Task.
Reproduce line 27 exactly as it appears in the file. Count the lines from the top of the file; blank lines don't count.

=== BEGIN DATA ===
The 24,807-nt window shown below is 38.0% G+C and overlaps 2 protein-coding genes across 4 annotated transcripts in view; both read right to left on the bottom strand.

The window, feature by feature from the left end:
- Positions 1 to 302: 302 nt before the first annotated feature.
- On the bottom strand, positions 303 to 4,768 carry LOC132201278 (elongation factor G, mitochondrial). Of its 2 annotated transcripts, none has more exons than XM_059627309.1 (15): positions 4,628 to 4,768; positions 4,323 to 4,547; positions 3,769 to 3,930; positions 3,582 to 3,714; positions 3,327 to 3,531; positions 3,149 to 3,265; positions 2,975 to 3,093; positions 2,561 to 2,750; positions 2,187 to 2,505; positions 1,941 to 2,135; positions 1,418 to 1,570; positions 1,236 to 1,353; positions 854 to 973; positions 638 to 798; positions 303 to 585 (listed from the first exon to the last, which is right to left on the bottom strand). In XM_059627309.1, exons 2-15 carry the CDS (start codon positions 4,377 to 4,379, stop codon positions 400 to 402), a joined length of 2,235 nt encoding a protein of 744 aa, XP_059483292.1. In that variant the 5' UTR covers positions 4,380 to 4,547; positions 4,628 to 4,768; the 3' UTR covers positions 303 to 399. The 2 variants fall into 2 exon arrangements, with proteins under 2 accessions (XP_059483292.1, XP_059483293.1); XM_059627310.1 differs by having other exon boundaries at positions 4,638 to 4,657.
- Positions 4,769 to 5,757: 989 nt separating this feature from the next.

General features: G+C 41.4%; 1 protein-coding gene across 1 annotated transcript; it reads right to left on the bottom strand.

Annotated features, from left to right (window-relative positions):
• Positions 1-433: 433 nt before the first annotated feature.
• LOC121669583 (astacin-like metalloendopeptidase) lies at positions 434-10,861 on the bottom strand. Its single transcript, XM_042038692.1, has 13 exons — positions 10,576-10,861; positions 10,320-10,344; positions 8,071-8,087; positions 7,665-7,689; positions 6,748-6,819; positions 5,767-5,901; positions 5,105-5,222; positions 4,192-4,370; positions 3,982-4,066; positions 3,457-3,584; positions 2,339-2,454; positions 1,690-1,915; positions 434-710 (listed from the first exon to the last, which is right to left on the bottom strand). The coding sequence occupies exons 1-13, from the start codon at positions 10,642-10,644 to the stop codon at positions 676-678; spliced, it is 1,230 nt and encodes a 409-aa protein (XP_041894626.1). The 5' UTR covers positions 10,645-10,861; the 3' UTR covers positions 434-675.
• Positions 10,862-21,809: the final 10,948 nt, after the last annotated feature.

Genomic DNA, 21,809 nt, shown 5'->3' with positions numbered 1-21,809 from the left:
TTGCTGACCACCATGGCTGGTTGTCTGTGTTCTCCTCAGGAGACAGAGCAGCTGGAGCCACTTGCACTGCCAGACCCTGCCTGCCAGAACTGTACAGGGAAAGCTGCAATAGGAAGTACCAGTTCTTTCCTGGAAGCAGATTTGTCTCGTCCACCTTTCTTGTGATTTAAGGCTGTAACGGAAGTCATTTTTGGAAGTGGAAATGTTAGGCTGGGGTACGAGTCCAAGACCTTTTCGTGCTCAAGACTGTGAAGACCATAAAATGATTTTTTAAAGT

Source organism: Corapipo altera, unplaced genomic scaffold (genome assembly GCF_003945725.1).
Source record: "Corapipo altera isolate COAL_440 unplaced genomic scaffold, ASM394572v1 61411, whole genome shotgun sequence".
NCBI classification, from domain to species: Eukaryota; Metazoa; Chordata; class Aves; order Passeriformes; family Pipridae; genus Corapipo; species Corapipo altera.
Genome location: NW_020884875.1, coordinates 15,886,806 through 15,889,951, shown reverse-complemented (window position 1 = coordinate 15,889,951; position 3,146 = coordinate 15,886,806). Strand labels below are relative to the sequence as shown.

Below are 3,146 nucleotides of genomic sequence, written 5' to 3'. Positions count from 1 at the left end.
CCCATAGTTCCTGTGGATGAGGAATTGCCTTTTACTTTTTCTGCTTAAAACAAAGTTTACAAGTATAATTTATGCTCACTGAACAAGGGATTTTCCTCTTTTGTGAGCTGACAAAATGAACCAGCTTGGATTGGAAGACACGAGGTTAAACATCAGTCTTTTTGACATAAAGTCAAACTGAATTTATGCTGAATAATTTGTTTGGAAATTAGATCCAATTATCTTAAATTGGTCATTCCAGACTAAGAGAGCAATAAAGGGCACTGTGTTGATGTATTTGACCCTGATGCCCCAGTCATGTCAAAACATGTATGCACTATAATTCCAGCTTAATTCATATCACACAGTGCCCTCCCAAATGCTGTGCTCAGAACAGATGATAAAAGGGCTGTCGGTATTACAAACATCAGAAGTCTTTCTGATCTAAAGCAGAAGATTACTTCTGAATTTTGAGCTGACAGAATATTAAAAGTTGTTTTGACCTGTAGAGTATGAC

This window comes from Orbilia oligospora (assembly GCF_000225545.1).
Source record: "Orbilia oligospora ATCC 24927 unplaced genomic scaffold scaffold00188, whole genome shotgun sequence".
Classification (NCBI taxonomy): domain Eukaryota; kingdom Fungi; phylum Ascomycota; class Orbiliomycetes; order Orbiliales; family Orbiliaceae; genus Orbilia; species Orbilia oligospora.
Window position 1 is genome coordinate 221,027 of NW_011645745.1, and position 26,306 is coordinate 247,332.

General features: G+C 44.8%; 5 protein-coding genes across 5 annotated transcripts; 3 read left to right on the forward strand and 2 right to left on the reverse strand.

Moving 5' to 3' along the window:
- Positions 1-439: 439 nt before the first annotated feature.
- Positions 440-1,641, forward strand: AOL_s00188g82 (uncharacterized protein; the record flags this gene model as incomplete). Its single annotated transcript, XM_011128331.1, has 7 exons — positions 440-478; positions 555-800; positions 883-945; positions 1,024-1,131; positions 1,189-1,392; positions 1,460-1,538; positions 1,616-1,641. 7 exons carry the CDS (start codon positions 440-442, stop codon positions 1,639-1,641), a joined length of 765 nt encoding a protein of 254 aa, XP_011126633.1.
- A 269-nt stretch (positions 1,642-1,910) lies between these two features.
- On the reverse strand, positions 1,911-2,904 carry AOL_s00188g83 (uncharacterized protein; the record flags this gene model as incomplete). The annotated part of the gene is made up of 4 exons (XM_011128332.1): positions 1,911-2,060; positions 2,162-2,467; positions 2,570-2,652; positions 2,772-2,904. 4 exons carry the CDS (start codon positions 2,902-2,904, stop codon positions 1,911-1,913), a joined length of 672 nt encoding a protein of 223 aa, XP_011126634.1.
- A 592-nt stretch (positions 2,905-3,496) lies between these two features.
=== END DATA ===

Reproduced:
- A 269-nt stretch (positions 1,642-1,910) lies between these two features.